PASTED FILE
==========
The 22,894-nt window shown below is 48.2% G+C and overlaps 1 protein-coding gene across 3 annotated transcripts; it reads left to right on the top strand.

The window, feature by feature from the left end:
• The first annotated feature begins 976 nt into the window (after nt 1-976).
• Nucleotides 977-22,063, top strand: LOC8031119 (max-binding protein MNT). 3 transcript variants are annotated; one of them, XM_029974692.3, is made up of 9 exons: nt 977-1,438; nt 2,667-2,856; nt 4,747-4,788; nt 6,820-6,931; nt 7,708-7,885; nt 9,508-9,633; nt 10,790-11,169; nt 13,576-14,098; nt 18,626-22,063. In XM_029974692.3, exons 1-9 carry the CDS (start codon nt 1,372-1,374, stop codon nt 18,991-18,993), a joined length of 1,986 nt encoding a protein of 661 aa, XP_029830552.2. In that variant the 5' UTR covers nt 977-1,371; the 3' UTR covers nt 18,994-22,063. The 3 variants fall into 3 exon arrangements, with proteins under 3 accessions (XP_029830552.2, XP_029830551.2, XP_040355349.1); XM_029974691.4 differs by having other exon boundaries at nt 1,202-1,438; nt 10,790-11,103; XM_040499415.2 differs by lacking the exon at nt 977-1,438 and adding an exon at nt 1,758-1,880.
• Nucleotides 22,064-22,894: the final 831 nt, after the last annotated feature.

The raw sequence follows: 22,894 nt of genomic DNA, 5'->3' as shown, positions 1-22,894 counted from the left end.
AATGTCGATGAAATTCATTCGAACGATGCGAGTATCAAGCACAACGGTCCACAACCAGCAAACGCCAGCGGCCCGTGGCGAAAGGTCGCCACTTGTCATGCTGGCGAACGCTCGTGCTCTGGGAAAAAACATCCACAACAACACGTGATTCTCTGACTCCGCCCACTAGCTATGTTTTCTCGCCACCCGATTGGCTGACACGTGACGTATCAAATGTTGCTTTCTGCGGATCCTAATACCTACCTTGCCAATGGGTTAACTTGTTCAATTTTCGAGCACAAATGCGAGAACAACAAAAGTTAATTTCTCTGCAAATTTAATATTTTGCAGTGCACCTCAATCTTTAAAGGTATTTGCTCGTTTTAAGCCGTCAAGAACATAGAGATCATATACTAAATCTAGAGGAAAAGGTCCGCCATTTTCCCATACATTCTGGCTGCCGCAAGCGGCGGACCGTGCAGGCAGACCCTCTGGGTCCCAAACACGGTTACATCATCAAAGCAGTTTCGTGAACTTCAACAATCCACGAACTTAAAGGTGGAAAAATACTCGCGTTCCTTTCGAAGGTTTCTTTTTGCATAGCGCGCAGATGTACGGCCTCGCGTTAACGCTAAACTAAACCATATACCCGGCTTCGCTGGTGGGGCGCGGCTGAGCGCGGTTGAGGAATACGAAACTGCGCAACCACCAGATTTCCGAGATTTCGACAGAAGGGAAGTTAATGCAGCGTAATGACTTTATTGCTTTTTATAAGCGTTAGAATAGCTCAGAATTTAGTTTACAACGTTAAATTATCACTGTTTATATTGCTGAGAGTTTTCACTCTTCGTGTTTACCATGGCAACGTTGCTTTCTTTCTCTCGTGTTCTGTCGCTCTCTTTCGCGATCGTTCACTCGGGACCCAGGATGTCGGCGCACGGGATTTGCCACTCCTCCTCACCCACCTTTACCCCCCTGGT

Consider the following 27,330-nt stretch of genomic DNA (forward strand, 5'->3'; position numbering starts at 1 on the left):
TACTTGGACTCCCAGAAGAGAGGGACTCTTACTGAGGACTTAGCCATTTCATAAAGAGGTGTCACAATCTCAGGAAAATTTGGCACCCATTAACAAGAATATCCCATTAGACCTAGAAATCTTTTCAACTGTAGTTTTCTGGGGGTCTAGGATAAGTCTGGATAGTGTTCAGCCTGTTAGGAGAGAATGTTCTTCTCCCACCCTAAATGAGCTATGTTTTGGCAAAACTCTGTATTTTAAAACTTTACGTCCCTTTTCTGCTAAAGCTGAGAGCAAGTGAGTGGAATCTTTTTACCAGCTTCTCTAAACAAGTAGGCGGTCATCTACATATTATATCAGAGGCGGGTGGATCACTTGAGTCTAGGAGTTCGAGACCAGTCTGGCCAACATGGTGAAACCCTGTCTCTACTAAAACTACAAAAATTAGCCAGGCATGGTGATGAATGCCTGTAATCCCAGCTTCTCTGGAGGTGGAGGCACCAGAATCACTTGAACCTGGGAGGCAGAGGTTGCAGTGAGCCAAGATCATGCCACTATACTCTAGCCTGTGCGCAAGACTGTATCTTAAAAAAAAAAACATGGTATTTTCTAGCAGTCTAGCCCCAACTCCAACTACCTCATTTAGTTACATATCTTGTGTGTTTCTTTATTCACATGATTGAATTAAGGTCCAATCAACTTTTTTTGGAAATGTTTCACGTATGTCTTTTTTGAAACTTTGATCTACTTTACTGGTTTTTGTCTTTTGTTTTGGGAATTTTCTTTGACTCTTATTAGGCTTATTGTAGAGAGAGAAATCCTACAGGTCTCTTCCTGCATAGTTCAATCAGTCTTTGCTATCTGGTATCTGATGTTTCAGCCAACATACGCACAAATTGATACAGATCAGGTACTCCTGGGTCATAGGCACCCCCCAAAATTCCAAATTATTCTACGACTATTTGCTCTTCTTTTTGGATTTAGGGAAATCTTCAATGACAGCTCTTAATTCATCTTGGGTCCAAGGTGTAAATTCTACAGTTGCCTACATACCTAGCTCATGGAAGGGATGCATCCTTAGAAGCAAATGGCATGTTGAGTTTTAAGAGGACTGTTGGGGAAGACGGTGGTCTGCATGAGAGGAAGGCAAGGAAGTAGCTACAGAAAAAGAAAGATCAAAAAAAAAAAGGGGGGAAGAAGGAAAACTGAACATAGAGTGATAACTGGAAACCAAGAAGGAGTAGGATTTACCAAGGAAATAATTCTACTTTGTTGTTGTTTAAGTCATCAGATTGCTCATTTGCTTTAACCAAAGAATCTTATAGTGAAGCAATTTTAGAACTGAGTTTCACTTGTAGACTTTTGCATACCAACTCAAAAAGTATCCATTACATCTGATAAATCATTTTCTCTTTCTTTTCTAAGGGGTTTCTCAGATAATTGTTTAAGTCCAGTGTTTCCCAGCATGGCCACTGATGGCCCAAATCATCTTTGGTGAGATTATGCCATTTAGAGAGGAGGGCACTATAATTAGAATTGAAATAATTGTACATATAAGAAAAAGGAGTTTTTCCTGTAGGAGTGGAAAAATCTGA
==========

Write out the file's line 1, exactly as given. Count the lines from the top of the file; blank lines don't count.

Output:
The 22,894-nt window shown below is 48.2% G+C and overlaps 1 protein-coding gene across 3 annotated transcripts; it reads left to right on the top strand.